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Sunday, May 29, 2011

Success Team ~ Week Two

A simple three item list turns into the most genealogically productive week I've had in months. Why? Because I'm accountable to my team.

I could have spent hours contributing to Find A Grave, but I had already reached my goal and earned my check mark, and I had to move on to the other items on my list. Why? Because I'm accountable to my team.

Could I have accomplished as much without Jenny? M a y b e. Would it have been anywhere near as much fun? No way.

One of my goals last week was to ask the Cincinnati Library for copies of announcements from an archived German newspaper. I've wanted to do this forever, but it kept getting bumped by other tasks. This time it was a Success Team goal, so I had to check this item off my list. And because I'm accountable to my team, I now have this:

It's an obituary from February 1876 for Nicolaus Schmitt, my third great-grandfather! I learned his date of death. I verified an address I'd been following in city directories for years. I saw evidence of a relationship with his children. All because I was accountable to my team.

Checking in once a week, sharing our triumphs and failures, getting an Atta Girl or suggestions for another route, plotting next steps; it's all part of a collaboration that cannot be beat.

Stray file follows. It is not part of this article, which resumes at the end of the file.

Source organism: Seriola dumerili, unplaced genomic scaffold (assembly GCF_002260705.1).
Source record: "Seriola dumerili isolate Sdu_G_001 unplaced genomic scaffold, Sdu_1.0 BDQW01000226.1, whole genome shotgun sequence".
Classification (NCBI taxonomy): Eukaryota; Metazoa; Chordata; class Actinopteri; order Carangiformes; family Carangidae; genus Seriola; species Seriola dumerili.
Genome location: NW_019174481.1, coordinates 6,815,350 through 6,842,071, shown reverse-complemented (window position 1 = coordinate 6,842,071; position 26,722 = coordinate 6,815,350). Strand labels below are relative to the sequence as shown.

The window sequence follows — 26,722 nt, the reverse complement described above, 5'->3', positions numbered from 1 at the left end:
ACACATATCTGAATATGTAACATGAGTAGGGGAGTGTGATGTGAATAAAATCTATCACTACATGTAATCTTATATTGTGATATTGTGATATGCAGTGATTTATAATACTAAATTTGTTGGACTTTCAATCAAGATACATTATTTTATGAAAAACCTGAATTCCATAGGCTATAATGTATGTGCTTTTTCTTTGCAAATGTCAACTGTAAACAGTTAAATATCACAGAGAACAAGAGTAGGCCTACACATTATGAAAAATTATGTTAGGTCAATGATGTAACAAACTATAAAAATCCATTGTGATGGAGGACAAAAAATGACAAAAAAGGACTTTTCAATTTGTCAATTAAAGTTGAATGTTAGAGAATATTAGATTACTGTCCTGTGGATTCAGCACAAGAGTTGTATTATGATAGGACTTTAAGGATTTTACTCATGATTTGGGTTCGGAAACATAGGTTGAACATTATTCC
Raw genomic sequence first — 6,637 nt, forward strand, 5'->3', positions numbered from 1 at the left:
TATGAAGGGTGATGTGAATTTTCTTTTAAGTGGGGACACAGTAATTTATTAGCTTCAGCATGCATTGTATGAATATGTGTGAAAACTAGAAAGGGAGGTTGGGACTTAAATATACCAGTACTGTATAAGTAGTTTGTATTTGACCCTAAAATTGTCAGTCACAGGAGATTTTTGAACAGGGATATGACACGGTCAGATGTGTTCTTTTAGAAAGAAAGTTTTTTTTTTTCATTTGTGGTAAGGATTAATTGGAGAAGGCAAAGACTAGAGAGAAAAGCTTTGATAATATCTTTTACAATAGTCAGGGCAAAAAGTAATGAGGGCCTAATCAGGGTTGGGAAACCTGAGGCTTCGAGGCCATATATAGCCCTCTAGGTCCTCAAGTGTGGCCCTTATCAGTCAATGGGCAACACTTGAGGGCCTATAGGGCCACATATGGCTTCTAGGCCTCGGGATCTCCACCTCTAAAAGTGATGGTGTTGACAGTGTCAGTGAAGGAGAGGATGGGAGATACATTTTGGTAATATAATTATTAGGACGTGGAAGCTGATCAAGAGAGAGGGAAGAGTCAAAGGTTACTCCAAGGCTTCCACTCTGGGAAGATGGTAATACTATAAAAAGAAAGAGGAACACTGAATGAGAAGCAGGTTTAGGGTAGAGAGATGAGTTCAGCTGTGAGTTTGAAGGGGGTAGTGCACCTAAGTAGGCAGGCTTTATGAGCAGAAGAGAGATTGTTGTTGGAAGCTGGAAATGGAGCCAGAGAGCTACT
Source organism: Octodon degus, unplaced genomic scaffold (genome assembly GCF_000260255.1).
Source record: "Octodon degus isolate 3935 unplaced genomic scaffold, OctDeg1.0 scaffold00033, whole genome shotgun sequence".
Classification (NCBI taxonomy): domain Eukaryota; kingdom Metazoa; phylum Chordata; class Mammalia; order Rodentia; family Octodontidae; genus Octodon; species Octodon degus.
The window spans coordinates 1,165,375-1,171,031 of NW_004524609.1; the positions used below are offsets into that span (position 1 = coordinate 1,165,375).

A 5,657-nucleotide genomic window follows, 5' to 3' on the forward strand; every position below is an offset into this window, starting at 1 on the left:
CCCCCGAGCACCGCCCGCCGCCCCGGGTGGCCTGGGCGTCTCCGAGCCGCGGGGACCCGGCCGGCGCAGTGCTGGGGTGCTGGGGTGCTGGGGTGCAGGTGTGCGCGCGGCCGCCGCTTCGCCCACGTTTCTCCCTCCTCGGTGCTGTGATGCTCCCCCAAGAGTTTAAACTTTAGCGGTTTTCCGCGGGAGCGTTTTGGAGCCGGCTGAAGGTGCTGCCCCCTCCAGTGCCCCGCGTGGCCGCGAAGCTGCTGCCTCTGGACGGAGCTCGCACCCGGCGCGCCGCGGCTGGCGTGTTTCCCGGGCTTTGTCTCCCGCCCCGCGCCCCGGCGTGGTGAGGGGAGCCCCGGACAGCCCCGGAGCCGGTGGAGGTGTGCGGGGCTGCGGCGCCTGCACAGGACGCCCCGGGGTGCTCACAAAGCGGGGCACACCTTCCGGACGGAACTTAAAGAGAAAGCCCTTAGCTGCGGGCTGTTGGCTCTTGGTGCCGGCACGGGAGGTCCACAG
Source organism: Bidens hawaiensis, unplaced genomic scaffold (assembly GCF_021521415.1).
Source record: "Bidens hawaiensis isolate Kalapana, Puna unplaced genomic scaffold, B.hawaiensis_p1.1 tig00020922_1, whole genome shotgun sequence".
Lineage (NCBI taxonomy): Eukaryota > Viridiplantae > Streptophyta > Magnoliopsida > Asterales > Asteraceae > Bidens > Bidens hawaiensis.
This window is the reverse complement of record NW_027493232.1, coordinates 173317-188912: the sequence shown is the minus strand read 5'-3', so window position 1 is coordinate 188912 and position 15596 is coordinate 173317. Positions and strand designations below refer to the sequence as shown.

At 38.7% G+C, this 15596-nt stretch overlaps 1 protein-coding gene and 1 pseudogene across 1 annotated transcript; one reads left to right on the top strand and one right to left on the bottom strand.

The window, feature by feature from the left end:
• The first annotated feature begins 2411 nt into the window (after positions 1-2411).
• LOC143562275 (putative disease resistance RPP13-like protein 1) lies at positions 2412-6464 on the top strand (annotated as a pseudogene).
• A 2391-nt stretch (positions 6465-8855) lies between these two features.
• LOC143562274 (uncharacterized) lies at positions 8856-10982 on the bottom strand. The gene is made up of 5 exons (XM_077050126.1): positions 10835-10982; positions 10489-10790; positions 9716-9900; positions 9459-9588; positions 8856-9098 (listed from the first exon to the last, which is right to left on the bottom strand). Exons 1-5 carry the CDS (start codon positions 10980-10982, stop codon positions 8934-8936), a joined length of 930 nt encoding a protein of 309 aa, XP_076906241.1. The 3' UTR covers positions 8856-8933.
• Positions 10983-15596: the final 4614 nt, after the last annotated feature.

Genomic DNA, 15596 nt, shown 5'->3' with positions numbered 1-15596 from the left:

Saturday, May 21, 2011

Success Team ~ Week One

Last month I asked for help with my research. I love searching for my ancestors. I could spend hours gathering bits and pieces of their stories. It's just too easy to get sidetracked when no one but me knows where I've been focusing my energy.

Enter Jenny from "Are My Roots Showing?". She answered my call for help with a resounding, "me too!". This morning our virtual meeting gave me a hefty boost of camaraderie, empathy, humor, and genealogical accountability. We set goals for ourselves and recorded each other's plans for the upcoming week. In seven days we'll meet again to report our progress (or lack thereof).

Something tells me we'll both reap the rewards of our collaboration. Go team! 

Friday, May 20, 2011

Genealogist or Family History Researcher?

What do each of these terms mean to you? Which term do you use when describing yourself?

To me, a genealogist is a little more devoted to the system and the rules, perhaps a tad better organized, maybe less likely to bark up the wrong family tree.

A family history researcher may or may not do all of the above, but also spends a fair amount of time exploring paths that, to the casual observer, may seem unrelated to documenting one's lineage.

Because of my diverse ethnic background, I find myself meandering back and forth between both worlds.

My Swedish Tolfs are unique in their homeland. If you're a Tolf, we are definately related. My interest in this line includes causes of death ~ they repeat themselves every two or three generations all the way to the present. I've gotten fairly good at deciphering medical records.

There is alot of emotional baggage in the Mueller line. Deaths, divorces, remarriages, and stubborn personalities are forever simmering over a low heat. Who can answer this question or that without causing the pot to boil over? There are many mysteries to solve in the US before I can cross the ocean to Switzerland and begin the Swiss records learning curve.